Two hundred years ago, ‘National Schools’ set up by the Church of England provided the only real chance of elementary education for most children in England until the 1870 Education Act brought the start of a system of state education. The Bonchurch National School building still stands next door to the Church on Bonchurch Shute, although the school closed nearly a century ago.
The school was a central part of village life – and although this role has now gone, the uncertainty of the weather is still the same as it always was, as this report from the IOW Mercury in August 1860 shows:
“Children had their annual treat provided by Rev Jocelyn Willey, who most liberally invited the families of a great number of the inhabitants of the neighbourhood to share in the amusements and hospitalities of the day. Clergy and many of the gentry were present. The grounds of Orchardleigh and Mountfield were the scene of the festivities. The tea tables and grounds were plentifully adorned with evergreens and flowers and, mingled with the joyous countenance of the children, it was altogether a gratifying sight. Unfortunately heavy rain curtailed the evening’s amusements.”
In 1883 Thomas Stears took over as headmaster of the Bonchurch Schools, and he and his family were to play a large part in the education of Bonchurch until the Schools closed in 1919. Thomas arrived in Bonchurch with his second wife Susannah, his first wife Emma having died in 1875 leaving Thomas with four young children – Susanna and Thomas went on to have eight children of their own. As well as raising this large family Susanna worked alongside her husband as a teacher at the Bonchurch School for many years, as did at least one of their daughters, Annie, who moved on in 1914 to become Headmistress of Albert Street School. The photographs attached here show Thomas and Susannah with children Annie (on Susannah’s right), Frank and Elizabeth (taken outside the school in about 1900) and children dancing round the maypole at Bonchurch School.
Thomas was clearly an energetic and sociable man. He had an excellent voice, and belonged to several Choral Societies as well as being the choirmaster at Bonchurch Church; he was also a member of the Ventnor Bowling Club, and an Isle of Wight Rifles Volunteer, serving as Sergeant in the Nunwell Company for seventeen years. When he died, the IOW Mercury described with admiration how “Throughout the Isle of Wight, we may say, Mr Stears was well known, his unbounding spirits, humour and good nature endearing him to all with whom he came into association . . . At Bonchurch, whenever anything was undertaken in the shape of celebrations or sports, it was the most natural thing possible to turn to Mr Stears when a secretary or helper was required . . . He was an active and useful member of the Ventnor Amusements Committee and those associated with him in this work will have very tender happy recollections of his whole hearted camaraderie . . . ”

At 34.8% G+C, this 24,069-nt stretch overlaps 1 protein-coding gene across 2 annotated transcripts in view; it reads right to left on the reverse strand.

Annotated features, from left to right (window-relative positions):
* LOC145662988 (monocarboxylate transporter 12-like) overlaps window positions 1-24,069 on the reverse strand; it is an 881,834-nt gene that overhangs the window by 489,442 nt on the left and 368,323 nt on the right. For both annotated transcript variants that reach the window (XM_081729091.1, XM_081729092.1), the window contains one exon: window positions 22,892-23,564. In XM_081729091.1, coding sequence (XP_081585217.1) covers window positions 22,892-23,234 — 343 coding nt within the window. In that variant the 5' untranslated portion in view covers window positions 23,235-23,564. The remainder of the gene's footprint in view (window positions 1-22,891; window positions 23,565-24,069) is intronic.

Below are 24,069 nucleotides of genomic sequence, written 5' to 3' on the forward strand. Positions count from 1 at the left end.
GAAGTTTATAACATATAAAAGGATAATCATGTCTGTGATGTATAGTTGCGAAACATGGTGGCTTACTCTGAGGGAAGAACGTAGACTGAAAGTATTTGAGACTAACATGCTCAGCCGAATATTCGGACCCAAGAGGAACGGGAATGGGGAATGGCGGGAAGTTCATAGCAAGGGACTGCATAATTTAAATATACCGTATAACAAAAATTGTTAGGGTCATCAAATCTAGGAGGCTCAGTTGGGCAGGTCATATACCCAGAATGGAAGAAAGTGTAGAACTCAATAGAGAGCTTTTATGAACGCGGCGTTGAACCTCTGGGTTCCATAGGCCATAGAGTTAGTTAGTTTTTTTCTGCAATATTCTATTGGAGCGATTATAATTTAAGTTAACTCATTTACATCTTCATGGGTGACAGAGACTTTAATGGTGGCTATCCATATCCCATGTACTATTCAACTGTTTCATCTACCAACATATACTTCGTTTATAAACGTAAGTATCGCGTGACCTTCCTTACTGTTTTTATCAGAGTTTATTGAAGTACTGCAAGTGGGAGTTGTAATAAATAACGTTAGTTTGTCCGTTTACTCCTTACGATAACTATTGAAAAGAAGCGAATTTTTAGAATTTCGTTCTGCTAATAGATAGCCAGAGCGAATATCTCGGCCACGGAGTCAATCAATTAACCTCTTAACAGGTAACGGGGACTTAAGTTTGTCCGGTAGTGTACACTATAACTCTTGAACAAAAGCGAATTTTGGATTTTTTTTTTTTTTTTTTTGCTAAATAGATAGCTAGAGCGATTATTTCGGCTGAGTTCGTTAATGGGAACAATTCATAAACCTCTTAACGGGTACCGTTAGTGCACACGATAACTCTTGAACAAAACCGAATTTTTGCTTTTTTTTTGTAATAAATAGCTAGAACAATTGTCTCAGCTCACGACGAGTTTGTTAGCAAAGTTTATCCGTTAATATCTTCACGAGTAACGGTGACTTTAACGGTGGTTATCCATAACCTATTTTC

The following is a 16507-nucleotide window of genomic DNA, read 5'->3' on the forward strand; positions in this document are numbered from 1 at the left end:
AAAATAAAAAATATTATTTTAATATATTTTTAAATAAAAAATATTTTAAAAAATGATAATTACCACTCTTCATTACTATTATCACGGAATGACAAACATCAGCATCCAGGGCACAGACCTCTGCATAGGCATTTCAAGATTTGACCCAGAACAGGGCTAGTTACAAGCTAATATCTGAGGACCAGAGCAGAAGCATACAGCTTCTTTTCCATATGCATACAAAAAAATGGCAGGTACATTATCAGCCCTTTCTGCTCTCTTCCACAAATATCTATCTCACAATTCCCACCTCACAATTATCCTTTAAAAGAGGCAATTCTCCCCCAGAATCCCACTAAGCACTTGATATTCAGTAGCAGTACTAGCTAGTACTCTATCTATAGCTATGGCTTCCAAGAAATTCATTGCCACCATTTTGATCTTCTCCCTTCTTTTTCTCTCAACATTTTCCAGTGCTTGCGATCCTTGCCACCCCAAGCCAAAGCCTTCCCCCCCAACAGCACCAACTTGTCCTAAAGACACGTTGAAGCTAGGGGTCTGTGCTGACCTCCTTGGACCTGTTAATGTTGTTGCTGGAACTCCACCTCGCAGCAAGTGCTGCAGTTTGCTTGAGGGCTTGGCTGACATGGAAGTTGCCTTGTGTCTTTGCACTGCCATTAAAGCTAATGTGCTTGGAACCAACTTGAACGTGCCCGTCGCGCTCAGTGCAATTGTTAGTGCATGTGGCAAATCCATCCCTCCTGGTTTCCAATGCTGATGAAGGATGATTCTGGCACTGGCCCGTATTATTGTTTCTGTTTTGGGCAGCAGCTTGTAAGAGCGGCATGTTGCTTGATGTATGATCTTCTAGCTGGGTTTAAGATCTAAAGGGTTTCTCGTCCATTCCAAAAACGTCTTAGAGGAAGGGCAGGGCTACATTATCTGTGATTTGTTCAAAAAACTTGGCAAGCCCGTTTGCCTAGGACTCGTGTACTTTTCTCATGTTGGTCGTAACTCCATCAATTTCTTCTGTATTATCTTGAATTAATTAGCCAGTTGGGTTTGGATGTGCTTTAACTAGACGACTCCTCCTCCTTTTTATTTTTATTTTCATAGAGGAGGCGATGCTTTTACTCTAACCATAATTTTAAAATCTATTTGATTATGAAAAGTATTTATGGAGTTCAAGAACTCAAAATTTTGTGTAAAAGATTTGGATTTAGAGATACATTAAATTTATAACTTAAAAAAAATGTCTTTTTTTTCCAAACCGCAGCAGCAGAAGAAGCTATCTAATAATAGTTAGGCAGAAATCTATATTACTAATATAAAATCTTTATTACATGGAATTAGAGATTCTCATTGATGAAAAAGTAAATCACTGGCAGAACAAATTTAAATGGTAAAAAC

When Thomas died in 1903, the National Schools were closed for the day so that the children could attend his funeral, and the same thing happened in 1919 when daughter Annie died. She died of influenza in 1919, presumably one of the millions of victims of the Influenza epidemic that followed the first world war, when more died than had on the battlefields. The IOW Mercury reported that: “The National Schools were closed for the afternoon, and several of the pupils attended the funeral . . . The service was intensely impressive and deep emotion was manifested especially by the children present . . . A pathetic incident marked the close of the obsequies, when the children of Bonchurch and other Schools passed in front of the grave and threw posies of flowers on.”
Thomas, Susannah, Annie and another daughter Winifred are buried at Bonchurch Church, and their gravestone can be seen just to the right of the entrance to the churchyard. After the school closed in 1919, the building was used for many years as a parish hall, but is now privately owned.
Lesley Telford, Ventnor & District Local History Society, photographs from our collection, and information from Fay Brown’s indexes. This article originally appeared in the South Wight Chronicle in 2016.